New York Times 9/11/2010
Cash is king, he says. He spends a lot of time crunching numbers in a search for strong cash flow, and his winnowing process goes something like this:
First, he scrutinizes a company's financial reports in an effort to determine whether they paint an accurate picture. In this work, he has considerable expertise: he was an auditor with the old Arthur Andersen & Company, and then, in the 1970s, was co-author of The Quality of Earnings, a financial newsletter that, in its day, was perhaps the foremost authority on spotting the gray areas of corporate accounting.
If you're analyzing a company, he says, you first have to understand what they're really earning, as opposed to what they say they're earning.

 American Association of Individual Investors  October 2010
"the forensic analysis we undertake
to analyze a company's results and the quality of its
earnings for valuation purposes.
1. Using the company's cash fl ow statements, we begin by
reconciling the difference between free cash fl ow and
reported earnings under accrual accounting. (Accrual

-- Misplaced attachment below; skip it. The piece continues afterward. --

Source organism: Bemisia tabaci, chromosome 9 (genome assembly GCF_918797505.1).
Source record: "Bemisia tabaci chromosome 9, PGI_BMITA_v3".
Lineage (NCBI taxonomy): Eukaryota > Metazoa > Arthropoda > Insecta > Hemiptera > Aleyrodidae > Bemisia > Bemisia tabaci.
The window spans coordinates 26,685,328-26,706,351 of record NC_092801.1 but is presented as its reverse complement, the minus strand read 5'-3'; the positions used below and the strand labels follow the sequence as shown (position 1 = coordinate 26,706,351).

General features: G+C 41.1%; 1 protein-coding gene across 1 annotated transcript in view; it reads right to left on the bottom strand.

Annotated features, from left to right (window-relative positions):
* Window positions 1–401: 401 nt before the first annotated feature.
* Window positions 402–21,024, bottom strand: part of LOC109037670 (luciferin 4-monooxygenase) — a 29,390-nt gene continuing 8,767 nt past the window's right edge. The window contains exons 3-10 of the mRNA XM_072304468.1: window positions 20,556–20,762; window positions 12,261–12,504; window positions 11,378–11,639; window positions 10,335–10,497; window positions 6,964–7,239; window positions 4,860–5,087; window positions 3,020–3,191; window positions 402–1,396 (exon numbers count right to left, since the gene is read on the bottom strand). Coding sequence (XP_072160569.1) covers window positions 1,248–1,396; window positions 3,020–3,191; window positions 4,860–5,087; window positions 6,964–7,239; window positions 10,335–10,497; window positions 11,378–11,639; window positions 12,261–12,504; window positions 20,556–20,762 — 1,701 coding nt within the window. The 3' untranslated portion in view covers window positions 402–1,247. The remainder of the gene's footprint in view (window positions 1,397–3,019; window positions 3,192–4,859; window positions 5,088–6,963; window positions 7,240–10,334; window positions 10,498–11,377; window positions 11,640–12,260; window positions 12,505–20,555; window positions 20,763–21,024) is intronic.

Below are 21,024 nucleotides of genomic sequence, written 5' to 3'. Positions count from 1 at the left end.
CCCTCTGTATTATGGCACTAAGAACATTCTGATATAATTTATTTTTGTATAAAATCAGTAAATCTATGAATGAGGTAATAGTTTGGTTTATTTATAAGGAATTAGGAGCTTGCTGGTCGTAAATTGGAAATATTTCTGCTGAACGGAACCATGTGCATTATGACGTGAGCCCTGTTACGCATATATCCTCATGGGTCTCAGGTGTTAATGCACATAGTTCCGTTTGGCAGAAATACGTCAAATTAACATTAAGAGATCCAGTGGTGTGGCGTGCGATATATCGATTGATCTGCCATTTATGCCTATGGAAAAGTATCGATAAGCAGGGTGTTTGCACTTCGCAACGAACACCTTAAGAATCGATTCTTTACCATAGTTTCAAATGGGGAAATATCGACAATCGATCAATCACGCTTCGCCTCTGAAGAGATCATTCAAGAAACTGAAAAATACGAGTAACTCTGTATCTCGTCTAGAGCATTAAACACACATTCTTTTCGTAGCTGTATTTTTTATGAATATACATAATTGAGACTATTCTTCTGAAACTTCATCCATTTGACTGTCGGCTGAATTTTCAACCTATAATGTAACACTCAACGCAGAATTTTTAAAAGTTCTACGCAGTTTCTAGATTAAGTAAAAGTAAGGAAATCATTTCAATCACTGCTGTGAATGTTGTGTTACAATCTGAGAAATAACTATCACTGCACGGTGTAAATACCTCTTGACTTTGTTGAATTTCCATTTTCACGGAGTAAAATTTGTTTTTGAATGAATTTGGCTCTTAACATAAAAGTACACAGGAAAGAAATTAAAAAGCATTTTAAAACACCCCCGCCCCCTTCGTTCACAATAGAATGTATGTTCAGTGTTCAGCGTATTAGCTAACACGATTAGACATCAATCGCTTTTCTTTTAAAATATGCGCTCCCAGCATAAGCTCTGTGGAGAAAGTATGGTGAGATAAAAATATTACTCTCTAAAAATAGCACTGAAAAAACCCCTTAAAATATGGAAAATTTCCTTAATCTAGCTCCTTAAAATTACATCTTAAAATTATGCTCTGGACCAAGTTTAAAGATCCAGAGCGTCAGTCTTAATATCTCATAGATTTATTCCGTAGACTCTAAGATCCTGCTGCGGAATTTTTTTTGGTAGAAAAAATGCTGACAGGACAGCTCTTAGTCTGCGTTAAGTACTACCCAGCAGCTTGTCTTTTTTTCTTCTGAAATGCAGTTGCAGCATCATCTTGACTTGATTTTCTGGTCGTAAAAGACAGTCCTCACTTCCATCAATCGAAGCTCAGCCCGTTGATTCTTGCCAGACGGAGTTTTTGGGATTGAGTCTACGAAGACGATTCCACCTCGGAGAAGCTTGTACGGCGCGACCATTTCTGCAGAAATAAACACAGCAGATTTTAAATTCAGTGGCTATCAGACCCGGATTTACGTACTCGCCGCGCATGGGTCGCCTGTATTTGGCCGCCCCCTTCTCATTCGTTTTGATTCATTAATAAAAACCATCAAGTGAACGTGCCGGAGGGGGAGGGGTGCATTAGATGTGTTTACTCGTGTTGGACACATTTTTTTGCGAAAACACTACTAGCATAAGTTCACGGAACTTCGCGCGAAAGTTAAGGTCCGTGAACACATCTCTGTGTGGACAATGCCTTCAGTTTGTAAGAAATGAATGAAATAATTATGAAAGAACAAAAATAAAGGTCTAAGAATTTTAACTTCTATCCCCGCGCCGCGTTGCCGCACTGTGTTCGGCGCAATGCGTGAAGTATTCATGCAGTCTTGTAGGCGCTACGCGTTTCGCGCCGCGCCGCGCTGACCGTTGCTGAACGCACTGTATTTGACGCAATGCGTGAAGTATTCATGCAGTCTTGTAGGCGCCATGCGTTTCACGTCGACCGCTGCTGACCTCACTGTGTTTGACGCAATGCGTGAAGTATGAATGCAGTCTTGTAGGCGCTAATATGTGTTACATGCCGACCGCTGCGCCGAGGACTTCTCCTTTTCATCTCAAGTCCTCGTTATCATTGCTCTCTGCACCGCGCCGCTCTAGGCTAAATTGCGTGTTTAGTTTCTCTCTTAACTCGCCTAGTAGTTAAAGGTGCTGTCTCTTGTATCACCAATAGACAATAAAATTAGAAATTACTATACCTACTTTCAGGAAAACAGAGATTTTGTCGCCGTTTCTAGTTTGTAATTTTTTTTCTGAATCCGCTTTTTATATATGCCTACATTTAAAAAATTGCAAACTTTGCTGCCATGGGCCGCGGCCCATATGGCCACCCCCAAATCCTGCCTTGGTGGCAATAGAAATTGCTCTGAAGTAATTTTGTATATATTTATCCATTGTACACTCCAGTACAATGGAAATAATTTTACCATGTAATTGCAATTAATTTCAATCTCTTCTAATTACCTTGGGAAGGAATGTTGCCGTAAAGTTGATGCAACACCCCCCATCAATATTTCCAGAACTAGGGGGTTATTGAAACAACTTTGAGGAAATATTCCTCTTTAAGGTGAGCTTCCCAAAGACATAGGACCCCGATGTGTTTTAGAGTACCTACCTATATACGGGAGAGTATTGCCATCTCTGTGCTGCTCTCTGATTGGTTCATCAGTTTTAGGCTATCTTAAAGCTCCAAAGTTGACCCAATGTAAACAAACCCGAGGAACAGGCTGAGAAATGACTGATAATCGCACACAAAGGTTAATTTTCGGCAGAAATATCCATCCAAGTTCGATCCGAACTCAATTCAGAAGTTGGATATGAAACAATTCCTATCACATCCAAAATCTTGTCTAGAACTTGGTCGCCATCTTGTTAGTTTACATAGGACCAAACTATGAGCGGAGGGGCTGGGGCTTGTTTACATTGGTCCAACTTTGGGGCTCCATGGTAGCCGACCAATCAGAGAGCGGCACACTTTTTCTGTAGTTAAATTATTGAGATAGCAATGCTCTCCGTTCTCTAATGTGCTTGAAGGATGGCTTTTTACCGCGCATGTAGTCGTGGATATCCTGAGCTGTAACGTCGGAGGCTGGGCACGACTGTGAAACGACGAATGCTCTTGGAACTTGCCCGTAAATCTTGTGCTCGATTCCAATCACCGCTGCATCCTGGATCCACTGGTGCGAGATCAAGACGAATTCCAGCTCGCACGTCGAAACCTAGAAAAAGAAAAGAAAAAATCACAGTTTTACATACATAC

accounting records revenues, expenses and income
when the transaction occurs, as opposed to when
the cash is actually received or spent.) The smaller
the difference between free cash fl ow and reported
earnings, the higher the quality of earnings."

 Barron's 4/30/2011
Depreciation, An Appreciation by Lawrence C. Strauss
"He grows more concerned when a company's reported earnings significantly exceed its cash flow,..."

 Value Investor  4/30/2012
"Describe where you look first in researching
a company's financials.
RO: We begin by reconciling the difference
between free cash flow and reported
earnings under accrual accounting. The
smaller the difference, the higher the
quality of earnings. The bigger the difference,
the more work we have to do to
understand the makeup and sustainability
of free cash flow."